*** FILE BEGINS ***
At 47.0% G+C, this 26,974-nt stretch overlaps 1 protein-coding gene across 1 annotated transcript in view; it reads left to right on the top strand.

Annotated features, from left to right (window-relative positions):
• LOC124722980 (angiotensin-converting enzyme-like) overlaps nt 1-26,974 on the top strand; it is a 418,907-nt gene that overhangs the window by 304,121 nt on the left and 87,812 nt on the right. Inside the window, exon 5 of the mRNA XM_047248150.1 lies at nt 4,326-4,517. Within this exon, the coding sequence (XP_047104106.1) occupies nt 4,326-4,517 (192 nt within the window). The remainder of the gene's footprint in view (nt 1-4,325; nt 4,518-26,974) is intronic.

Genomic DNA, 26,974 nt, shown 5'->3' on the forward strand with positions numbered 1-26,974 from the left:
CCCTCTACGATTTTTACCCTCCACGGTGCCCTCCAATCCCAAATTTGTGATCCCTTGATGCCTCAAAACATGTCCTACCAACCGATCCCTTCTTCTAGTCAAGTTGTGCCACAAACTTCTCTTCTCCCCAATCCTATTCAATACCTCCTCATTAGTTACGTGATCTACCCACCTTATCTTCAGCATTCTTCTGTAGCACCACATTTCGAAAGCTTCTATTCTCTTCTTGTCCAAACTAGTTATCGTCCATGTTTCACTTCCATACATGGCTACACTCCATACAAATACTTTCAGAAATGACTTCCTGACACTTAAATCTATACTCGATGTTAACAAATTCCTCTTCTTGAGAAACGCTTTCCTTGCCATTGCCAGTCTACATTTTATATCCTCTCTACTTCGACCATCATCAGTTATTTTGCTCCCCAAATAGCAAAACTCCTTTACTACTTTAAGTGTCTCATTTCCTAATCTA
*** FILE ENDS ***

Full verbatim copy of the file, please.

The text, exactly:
At 47.0% G+C, this 26,974-nt stretch overlaps 1 protein-coding gene across 1 annotated transcript in view; it reads left to right on the top strand.

Annotated features, from left to right (window-relative positions):
• LOC124722980 (angiotensin-converting enzyme-like) overlaps nt 1-26,974 on the top strand; it is a 418,907-nt gene that overhangs the window by 304,121 nt on the left and 87,812 nt on the right. Inside the window, exon 5 of the mRNA XM_047248150.1 lies at nt 4,326-4,517. Within this exon, the coding sequence (XP_047104106.1) occupies nt 4,326-4,517 (192 nt within the window). The remainder of the gene's footprint in view (nt 1-4,325; nt 4,518-26,974) is intronic.

Genomic DNA, 26,974 nt, shown 5'->3' on the forward strand with positions numbered 1-26,974 from the left:
CCCTCTACGATTTTTACCCTCCACGGTGCCCTCCAATCCCAAATTTGTGATCCCTTGATGCCTCAAAACATGTCCTACCAACCGATCCCTTCTTCTAGTCAAGTTGTGCCACAAACTTCTCTTCTCCCCAATCCTATTCAATACCTCCTCATTAGTTACGTGATCTACCCACCTTATCTTCAGCATTCTTCTGTAGCACCACATTTCGAAAGCTTCTATTCTCTTCTTGTCCAAACTAGTTATCGTCCATGTTTCACTTCCATACATGGCTACACTCCATACAAATACTTTCAGAAATGACTTCCTGACACTTAAATCTATACTCGATGTTAACAAATTCCTCTTCTTGAGAAACGCTTTCCTTGCCATTGCCAGTCTACATTTTATATCCTCTCTACTTCGACCATCATCAGTTATTTTGCTCCCCAAATAGCAAAACTCCTTTACTACTTTAAGTGTCTCATTTCCTAATCTA